On the third day, we created our third part just as we did parts one and two and here on the fourth day, our tool is complete and we’re ready to demold. Notice the makeshift stands that we’ve attached to the outside using our Tuf-Fil. This is so we can later turn the tool upside down.
Before we demold, we are drilling holes through the lips of our mold to ensure perfect alignment of our three parts later. We are inserting brass dowels into the holes.
Here we are placing wedges at the parting lines and tapping them with a hammer. Because we followed the proper sealing and releasing procedures, we are able to demold each part cleanly.
Notice the green PVA mold release on our tool, which can be easily peeled off and washed off with a damp rag.
Since we drilled the alignment pins before demolding, we are ensured perfect alighment when reassembling our tool.
Here you see a sideview of the paste laminate. Again, had we created this tool using the epoxy laminating system, it would have taken many more hours, plus an extra three days to create a mold this rigid and strong.
For even less working time, you may forgo the fiberglass layup steps, especially for smaller or less demanding projects. Freeman also offers Freeman 1030, a new lightweight urethane paste material that can be applied with a paddle rather than being rolled out.
Ideal for working on medium-sized projects, this process is easier, faster, and more economical than the epoxy laminating system.
Repro Surface Coat and Laminating Resins are a popular choice among our customers who are making a medium-sized tool and don’t need the strength of an epoxy.
To demonstrate working with a Repro surface coat and laminating resin system, we will create a tool based on this part. The frame is made of pine wood and the entire part has been treated with one coat of Freeman Wax Release and one coat of PVA mold release. For proper application procedure, please refer to our other video on this subject.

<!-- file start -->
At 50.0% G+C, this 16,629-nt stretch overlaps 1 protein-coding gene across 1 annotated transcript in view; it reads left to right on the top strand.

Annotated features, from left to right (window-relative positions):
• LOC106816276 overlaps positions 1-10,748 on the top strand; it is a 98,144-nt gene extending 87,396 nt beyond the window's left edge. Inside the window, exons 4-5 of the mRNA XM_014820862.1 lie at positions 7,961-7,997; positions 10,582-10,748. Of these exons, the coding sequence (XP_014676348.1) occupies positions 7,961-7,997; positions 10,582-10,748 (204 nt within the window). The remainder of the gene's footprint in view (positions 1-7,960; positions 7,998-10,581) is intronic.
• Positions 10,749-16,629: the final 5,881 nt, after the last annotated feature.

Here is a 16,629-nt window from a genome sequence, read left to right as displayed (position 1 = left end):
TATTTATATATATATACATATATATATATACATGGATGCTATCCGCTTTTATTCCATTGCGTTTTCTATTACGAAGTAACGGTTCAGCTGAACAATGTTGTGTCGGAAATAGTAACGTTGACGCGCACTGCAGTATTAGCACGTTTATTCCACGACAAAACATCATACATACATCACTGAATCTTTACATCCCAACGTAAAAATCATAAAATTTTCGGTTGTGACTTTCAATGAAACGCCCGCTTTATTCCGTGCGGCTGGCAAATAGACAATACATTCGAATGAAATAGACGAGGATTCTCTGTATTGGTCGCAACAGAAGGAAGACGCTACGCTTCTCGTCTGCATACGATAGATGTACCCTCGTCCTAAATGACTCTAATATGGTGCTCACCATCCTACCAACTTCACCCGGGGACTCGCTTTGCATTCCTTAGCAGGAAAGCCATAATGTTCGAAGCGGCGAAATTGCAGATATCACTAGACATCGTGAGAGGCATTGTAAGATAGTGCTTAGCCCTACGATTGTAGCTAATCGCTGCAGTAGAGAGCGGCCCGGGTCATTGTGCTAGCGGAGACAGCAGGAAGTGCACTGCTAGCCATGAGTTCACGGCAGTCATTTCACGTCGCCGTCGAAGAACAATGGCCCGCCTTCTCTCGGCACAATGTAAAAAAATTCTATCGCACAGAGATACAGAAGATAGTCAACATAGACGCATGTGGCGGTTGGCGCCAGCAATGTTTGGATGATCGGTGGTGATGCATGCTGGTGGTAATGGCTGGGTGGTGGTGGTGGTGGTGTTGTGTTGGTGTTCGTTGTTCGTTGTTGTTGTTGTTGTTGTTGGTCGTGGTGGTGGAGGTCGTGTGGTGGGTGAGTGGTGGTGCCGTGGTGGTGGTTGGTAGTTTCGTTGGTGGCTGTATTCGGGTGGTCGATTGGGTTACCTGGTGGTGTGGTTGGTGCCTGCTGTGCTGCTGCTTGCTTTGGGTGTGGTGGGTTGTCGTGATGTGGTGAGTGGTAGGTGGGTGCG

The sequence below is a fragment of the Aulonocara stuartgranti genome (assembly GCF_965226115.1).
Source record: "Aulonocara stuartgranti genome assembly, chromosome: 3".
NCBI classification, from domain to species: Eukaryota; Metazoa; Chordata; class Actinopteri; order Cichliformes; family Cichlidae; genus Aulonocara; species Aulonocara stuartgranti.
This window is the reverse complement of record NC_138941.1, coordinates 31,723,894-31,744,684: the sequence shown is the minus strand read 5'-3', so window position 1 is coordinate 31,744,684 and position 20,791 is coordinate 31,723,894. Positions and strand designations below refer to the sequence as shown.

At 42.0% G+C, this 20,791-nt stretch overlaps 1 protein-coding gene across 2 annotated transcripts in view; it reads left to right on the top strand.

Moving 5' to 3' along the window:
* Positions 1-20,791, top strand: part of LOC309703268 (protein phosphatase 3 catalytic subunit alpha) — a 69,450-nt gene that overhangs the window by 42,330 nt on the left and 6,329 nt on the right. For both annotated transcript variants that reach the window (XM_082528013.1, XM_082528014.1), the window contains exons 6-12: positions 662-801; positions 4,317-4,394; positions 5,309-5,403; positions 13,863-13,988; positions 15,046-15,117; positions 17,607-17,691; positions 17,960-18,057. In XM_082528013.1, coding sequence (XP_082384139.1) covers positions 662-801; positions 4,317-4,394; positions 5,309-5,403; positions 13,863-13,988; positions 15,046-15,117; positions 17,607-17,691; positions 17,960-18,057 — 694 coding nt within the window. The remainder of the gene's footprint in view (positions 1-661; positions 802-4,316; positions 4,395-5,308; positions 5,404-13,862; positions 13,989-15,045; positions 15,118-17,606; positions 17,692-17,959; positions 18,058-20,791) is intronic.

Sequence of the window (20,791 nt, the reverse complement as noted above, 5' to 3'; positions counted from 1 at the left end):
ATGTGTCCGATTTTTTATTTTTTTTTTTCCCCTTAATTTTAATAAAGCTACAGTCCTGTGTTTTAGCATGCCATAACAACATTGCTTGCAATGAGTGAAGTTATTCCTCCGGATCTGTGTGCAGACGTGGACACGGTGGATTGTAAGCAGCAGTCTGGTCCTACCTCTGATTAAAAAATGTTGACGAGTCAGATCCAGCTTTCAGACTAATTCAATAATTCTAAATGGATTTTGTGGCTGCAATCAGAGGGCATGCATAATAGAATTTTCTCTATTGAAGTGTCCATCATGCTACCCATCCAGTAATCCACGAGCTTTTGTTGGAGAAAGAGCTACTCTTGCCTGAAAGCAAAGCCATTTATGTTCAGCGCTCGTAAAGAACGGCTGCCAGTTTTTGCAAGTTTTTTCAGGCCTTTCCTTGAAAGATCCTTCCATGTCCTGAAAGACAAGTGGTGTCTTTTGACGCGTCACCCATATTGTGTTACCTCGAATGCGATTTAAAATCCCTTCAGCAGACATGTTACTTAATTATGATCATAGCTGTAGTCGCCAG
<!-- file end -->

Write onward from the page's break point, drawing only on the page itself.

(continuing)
Our Repro Surface Coat and Laminating Resin system has several advantage over using an epoxy, such as the easy 1 to 1 mix ratio, the lower cost, and the shorter gel times allow an entire tool to be created in 75 minutes, as opposed to overnight. Also, by using fiberglass strand instead of cloth, it is easier to fit the tool around intricate parts.
Applying Repro Surface Coat
The Repro Surface Coat starts out thinner than an epoxy, so we want to start out by covering the areas of our part with the highest detail and the corners.
If the viscosity was too thin, such as for applying material on vertical walls, we would wait a bit and it will thicken up.
We will be applying two layers of surface coat, so we’re not as worried about getting everything the first time around.
We’re not worried about excessive build-up (as in epoxy) because Repro doesn’t produce a lot of heat.
After three minutes, notice how the liquid is already thickening up, making it easier to apply to vertical surfaces.
The gel time is determined by what point the material is so thick that it will no longer self-level.
The almost tack-free state will occur in about 15-20 minutes, and then we are ready for the second coat.
Again, we started on the areas requiring the highest detail. We can also apply this layer more liberally.
Apply Laminating Resin and Fiberglass Strand